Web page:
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Springville native sets his sights on 2014 Winter Olympics

A normal day in the life of 2010 Springville Griffith Institute graduate Alex Bowen does not involve college. Instead, he gets up at 8 a.m. and bounces on a trampoline. He then moves on to the ski hills and chopping up snow for a safe landing.

No, this isn't some bizarre routine for Alex. For the past two years he has been living in Lake Placid, training to be an aerial skier for the 2014 Winter Olympics in Russia.

For those of you who don't know what aerial skiing is, it is skiing down a hill, launching off a huge ramp, and twisting and flipping around in the air.

"For me, [aerial skiing] is just plain fun, and like you are flying, then crashing for a few seconds," 18-year-old Alex said. "It has all the excitement of a trampoline, but you are much higher in the air with more flips and twists."

Alex has been on skis since he was 1. He was carried in a backpack when his parents would cross-country ski before advancing to bigger hills, with a leash tied around his waist to keep him from falling.

He began his skiing career at Kissing Bridge, through youth programs such as Animal Crackers and Bridge Busters. When Alex decided to move away from ski racing, he began his aerial instruction with coach Mark DePeters at Buffalo Ski Club. He learned how to hit the jumps and land in water so he wouldn't get hurt.

Lake Placid is in the Adirondacks and was the host of the 1980 Winter Olympics. In 1982, Lake Placid opened up a training facility for athletes in everything from wrestling to synchronized swimming to skiing.

Alex lives in an apartment there with a roommate and travels all over the United States and Canada for competitions.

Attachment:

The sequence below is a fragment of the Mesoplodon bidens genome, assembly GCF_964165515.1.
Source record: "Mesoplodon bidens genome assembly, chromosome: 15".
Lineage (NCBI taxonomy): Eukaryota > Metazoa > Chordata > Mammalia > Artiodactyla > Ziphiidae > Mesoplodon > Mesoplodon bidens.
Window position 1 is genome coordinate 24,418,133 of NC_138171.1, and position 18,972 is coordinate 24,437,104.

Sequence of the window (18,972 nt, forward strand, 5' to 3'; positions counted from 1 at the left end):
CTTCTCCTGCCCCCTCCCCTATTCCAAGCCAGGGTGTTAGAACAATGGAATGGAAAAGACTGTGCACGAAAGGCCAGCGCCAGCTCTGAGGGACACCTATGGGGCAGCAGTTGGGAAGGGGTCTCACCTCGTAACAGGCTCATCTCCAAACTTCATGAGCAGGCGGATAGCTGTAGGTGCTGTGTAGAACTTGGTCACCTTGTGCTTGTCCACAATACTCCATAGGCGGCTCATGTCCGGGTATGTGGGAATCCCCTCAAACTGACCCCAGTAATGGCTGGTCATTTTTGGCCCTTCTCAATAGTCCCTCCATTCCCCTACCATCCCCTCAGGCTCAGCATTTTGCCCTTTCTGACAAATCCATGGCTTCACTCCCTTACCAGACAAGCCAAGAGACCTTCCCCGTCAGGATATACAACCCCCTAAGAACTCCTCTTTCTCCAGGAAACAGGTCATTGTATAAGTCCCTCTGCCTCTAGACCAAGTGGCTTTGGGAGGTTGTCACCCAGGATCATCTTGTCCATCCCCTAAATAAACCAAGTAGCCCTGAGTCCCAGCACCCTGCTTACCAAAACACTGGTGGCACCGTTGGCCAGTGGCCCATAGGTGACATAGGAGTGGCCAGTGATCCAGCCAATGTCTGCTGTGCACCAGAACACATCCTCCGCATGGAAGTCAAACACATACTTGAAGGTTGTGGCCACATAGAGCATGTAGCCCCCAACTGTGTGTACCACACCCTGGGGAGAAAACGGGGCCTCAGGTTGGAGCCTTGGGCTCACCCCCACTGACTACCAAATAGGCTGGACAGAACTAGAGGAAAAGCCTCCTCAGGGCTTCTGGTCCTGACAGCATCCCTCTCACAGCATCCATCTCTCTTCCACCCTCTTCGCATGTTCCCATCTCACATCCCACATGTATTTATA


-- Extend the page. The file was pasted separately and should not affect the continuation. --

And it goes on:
"Squaw Valley in California is the coolest place I have ever skied," said Alex. "It had the most terrain, and had a very remote setting -- [It has been] like one long vacation."

The summer is actually the busiest time for Alex.

"The most important exercise that I found out I need to do is swimming. It is a full body exercise, and I go to the Springville High School pool often," he said. "I also do regular weight lifts during the week, and many gymnastic-based exercises."

He also has had some odd jobs washing dishes during the summers.

Usually, Alex trains five days a week, six hours a day. Once a day, he goes off the ski jumps.

He loves skiing and does very well, placing first two years in a row at the Junior National Championships.

But he does wish he could have done some things differently.

"I wished I could have done both [skiing and school] entirely. I missed more school due to skiing than skiing due to school my senior year," he said. "I drifted away from a lot of my friends in high school [because of] skiing, but got to see the closest ones when I came home occasionally, and others I do ski with. I was very disappointed that I was not able to spend my senior year in high school while Poey [his younger sister] was a freshman. Being away so much made the times that I did come home very special though."

In his junior year of high school, Alex went to Waterville High School in New Hampshire for three months during the winter. Waterville specializes in skiing. The teachers from Springville Griffith Institute and Waterville worked together so Alex could get all of his schooling done. In his senior year, Alex went into Springville about 10 times to acquire all the things he needed to finish the three classes he had left, e-mailing the finished work to his teachers between all of his skiing.

The decision to hold off college was a tough decision for Alex.

"I realized I was in no rush to grow up," he said. "People go to college or go back to college in their 30s and 40s, but once I get that old I won't be able to do aerials. Aerials is something I won't be able to do forever, so I am going to go as far as I can with it while I can."

Although he missed a lot of school, he hasn't had to miss too much skiing.

"Everybody always has injuries within their sport Just this year I gave myself an ankle injury and a concussion, each separately, between two competitions," he said. "One was on the day of and the other on the day before the competition and resulted in me not being in the competition. Everybody gets hurt, but so far I haven't put myself out of aerial skiing for too long."

For now, Alex is just working hard to get to the Olympics. He also plans on taking some college courses online.


Alissa Roy is a sophomore at Springville Griffith Institute.

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